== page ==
Lord Maitreya's Internet Marketing Adventures

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Motion Blur and You

I recently got an HDTV as a gift to myself for being so awesome this semester.  It’s a 42″ Vizio, 60hz, 5ms response time monster of a TV.  The picture quality is awesome, the color is vibrant, and it has speakers that inexplicably surround the screen (but who am I to complain).  For a lame-ass picture of it, see below:

Image coutesy of Overstock.com

I got the thing as a refurbished model for 599.99 (and I got the 2 year service plan for an extra 80 or something).  That means I got a killer deal, because this TV is normally hundreds of dollars more.  However, these LCD TV’s come with an unintended side effect: motion blur.

Motion blur is NOT to be confused with “ghosting,” which is a side effect of buying a crappy HDTV.  The fist HDTV I got over the summer was from Best Buy.  It was a 37″ Dynex, 1080p model for 499.  I thought I was getting a good deal, except that when I plugged in my Xbox 360 and started to move the camera, things would leave trails all over the screen.  Pissed off, I returned the TV within an hour, content that my revenge was already complete, in that Best Buy now had to sell the piece of crap as an opened return for hundreds of dollars less.

So I did some research (LOTS of research actually) and then came upon this killer deal on Overstock.com with this awesome Vizio.  1080p? Check.  Low response time?  Check.  Everything seemed in order.  But then I got it, plugged in my Xbox with my new HDMI cable, and I began to notice something: textures blur a little when the camera moves.  I was apalled.  I was pissed.  I was foaming at the mouth.  So I went to work, where I was on a dispatch shift and I decided to play some games.  We have a 40″ Samsung (which is also 1080p) in the office, and I had always admired the picture quality and resolution on it, which is what inspired me to get an HDTV in the first place.  Lo and behold, the motion blur was present on that TV as well.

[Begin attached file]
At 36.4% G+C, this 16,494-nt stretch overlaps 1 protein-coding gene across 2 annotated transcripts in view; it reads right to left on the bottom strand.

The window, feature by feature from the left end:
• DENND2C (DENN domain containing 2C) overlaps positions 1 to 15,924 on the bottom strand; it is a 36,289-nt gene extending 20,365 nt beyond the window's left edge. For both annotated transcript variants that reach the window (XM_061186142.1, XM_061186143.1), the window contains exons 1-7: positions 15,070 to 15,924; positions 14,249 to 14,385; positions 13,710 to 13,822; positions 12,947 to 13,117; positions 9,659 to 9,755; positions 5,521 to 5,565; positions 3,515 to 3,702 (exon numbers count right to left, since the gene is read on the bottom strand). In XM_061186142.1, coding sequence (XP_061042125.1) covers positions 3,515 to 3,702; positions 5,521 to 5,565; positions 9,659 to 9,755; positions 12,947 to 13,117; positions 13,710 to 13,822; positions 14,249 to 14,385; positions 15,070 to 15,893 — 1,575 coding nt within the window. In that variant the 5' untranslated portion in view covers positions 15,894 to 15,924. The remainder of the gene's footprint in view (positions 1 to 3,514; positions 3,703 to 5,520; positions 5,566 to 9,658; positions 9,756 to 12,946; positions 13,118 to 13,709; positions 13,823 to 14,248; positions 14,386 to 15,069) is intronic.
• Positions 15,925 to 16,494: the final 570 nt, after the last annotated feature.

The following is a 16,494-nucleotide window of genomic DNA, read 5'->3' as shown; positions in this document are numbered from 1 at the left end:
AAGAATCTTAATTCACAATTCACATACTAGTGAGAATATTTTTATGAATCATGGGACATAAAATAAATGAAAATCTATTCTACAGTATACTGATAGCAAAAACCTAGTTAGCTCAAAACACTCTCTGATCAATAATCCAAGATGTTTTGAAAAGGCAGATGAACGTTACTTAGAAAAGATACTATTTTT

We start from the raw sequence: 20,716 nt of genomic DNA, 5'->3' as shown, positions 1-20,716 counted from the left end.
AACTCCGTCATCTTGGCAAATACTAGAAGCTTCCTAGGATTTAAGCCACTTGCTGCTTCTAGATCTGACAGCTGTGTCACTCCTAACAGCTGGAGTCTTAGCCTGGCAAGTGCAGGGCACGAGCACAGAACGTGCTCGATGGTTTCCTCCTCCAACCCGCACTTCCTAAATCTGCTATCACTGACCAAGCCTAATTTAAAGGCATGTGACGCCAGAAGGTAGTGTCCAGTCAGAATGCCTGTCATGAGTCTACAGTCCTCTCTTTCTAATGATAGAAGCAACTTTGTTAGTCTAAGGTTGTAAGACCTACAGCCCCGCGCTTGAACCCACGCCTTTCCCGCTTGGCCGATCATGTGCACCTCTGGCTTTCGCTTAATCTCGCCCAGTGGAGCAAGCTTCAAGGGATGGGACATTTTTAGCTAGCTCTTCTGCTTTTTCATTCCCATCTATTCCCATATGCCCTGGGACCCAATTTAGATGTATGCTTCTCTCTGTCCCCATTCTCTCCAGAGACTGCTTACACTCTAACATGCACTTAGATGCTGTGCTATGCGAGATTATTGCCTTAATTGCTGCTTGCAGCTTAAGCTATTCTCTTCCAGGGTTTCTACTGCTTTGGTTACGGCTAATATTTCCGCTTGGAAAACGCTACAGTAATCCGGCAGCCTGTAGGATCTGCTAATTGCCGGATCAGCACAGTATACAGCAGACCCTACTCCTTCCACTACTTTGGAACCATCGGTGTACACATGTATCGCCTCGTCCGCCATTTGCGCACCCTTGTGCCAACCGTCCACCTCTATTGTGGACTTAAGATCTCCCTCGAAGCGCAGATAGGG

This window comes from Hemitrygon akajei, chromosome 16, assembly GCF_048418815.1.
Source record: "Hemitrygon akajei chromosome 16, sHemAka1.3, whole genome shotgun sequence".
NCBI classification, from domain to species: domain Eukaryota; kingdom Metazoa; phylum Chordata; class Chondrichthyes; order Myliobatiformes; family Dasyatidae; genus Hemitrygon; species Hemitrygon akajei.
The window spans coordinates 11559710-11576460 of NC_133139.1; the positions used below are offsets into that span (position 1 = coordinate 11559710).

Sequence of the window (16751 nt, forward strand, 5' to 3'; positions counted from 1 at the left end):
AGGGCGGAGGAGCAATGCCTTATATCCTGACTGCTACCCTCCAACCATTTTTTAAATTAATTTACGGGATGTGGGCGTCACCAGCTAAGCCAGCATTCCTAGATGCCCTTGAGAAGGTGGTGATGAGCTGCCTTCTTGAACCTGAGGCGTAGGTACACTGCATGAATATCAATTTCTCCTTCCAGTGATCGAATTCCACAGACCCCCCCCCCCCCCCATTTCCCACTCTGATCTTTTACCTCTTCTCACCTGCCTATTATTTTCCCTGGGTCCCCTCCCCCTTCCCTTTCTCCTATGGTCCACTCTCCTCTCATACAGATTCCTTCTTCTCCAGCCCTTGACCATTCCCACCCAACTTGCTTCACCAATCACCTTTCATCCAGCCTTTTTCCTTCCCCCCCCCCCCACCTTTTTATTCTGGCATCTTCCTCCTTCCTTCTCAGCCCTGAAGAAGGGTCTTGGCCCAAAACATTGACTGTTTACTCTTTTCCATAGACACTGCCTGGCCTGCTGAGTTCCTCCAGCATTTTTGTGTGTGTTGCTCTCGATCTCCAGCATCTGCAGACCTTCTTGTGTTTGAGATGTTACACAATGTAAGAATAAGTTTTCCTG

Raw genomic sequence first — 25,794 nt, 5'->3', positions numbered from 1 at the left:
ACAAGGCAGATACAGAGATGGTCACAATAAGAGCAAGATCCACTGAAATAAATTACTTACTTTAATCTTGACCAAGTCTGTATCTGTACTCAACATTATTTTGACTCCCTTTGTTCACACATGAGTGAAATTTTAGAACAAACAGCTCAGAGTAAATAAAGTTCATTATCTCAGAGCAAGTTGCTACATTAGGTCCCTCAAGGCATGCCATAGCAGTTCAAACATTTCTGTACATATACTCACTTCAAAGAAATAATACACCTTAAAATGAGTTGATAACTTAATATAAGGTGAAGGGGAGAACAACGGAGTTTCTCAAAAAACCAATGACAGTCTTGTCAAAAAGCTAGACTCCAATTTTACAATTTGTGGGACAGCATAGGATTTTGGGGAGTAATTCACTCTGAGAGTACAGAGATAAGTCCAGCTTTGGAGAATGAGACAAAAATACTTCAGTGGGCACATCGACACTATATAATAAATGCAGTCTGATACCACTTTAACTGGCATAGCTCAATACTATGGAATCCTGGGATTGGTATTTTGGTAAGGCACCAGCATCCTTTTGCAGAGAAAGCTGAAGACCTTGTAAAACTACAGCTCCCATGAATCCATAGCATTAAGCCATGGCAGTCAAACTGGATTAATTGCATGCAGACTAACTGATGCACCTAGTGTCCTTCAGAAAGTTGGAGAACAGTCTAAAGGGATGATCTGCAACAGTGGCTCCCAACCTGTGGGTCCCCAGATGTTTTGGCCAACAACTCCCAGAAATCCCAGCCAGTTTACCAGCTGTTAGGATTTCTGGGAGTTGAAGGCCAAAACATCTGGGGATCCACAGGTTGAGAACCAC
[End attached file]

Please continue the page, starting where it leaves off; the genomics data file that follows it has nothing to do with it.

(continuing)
Here is the thing: LCD TV’s refresh at a lower rate than your boxy old “tube” TV.  A MUCH lower rate.  This causes textures to become slightly distorted during movement.  The faster the movement, the greater the distortion.  At first, I regretted my purchase of my totally badass new TV.  But then I realized something as I was driving on the highway: in real life, when things move quickly, you CAN’T pick out the textures on them unless you are focusing on them directly, a phenomenon well represented on my HDTV.  If you are playing, say Call of Duty, and you turn while moving forward and keeping something in the center of your vision, everything else becomes blurred while the thing you are focusing on is clear as day.  Isn’t this almost MORE real than simply having all textures rendered at full quality all the time?

While the motion blur is certainly noticeable if you are looking for it (which I kind of am, because I’m scrutinizing the living hell out of this TV), I would hardly say it’s a dealbreaker for me on this TV.  The resolution is almost 3x higher than on a normal TV, and the movement during cutscenes leaves my jaw earthbound.  If I were you, I’d strike now and get a refurbed HDTV for hundreds of dollars less.  I just got a 40″ 1080p (the highest resolution currently available) with a service plan for less than $700.  My family room has a 40″ tube TV that we got about ten years ago for well over double that price.  My family now watches movies in MY room while I’m out at work.

Plasma screens don’t have motion blur, but they cost more, the image burns into the screen, they use more power, and they only last about a third as long.  In my opinion, the motion blur phenomenon is hardly reason enough to avoid an LCD TV.  I say go for it if you’re willing to take the plunge.  Motion blur aside, once you go HD, you can never watch standard definition again.  God, I can’t watch our living room TV anymore.  I can’t even see the pores in John Stewart’s face on that TV.

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May 19, 2010 - Posted by | Uncategorized

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